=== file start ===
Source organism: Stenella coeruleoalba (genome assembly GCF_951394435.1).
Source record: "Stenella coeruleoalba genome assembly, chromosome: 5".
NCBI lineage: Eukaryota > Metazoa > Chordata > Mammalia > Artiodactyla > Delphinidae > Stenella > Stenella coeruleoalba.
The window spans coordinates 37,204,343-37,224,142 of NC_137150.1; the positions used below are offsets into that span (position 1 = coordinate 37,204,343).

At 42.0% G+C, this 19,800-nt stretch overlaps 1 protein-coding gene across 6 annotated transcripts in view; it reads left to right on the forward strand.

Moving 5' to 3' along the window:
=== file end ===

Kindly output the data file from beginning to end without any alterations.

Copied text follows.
Source organism: Stenella coeruleoalba (genome assembly GCF_951394435.1).
Source record: "Stenella coeruleoalba genome assembly, chromosome: 5".
NCBI lineage: Eukaryota > Metazoa > Chordata > Mammalia > Artiodactyla > Delphinidae > Stenella > Stenella coeruleoalba.
The window spans coordinates 37,204,343-37,224,142 of NC_137150.1; the positions used below are offsets into that span (position 1 = coordinate 37,204,343).

At 42.0% G+C, this 19,800-nt stretch overlaps 1 protein-coding gene across 6 annotated transcripts in view; it reads left to right on the forward strand.

Moving 5' to 3' along the window: